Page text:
Bullying in the workplace
While bullying in the work place is recognized as a work place hazard, workplace bullying is not defined in legislaiton.
Worksafe New Zealand and Ministry of Business, Innovation and Employment (MBIE) describe workplace bullying as repeated unreasonable behavior, directed towards a worker or workers which creates a risk to health and safety.
Workplace bullying can be categorized as personal attacks or task related attacks. Personal attacks, as the phrase suggests is behavior that is directed at the individual.
Some examples of personal attack behaviours include:
- Ignoring the individual and other isolating behaviours
- Yelling or shouting at the individual
- Criticising the individual persistently and or doing this in public
- Verbal abuse
- Belittling behavior such as ridiculing, insulting, teasing and making jokes about the individual.
Some examples of Task related workplace bullying behaviours include:
- Giving tasks which are unachievable, and or meaningless
- Setting the individual up to fail
- Changing targets (shifting the goal posts)
- Providing incorrect information
- Unreasonable or inappropriate monitoring
It is important to address bullying in the workplace as such behavior impacts on the health and wellbeing of employees, affects staff morale and workplace productivity. If you think you are being bullied in the workplace find out what work place policies and procedures are in place. There may be a policy or procedure on how to deal with bullying behavior.
If you believe you are being bullied it may be useful to keep a record of the behaviours in question. This could be in the form of a diary. Any records kept should include how you felt as a result of the behaviours and how you responded. Descriptions of the behavior should be as objective and accurate as possible.
If you feel you are being bullied you can address the person who is allegedly carrying out the bullying behavior directly. In this situation it is important to address specific incidences and focus on the behavior. Because of the very nature of the problem, it may be easier to raise the issue with your immediate superior.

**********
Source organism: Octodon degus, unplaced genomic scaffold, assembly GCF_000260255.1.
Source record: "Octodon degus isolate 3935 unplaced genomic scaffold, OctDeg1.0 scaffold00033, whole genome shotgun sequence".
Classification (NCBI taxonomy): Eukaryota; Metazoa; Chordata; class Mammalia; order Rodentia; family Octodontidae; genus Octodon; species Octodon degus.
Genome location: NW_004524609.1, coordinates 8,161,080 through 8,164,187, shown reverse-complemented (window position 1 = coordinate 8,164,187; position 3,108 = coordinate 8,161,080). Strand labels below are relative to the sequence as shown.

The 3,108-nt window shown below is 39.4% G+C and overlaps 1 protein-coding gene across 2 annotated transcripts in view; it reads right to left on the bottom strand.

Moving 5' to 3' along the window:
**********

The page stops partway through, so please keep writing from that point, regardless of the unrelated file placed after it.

Before deciding to respond, Worksafe New Zealand suggests a number of things to consider. These include what you want the outcome to be, your role in the situation (have you contributed in any way), consequences of any response by you and possible responses to the issues you raise, from your superior.
There is a legal obligation under the Employment Relations Act 2000 (ERA) for parties to an employment relationship to deal with each other in good faith. This requires the parties (employers and employees) to be active and constructive in establishing and maintaining a productive employment relationship. If an issue of bullying arises in the workplace, this may be a breach of this obligation if the employer does not address the issue satisfactorily. In order for employers to address any issues of possible bullying they must first be made aware of the situation.
Information in this article has been adapted from Worksafe New Zealand’s publication “Bullying – Preventing and responding to workplace bullying”. For further information go to www.business.govt.nz/worksafe
If you are concerned that you are being bullied in the workplace, Community Law Marlborough can help. Call (03) 577 9919 for an appointment, or alternatively drop by 14 Market Street to speak with a case worker.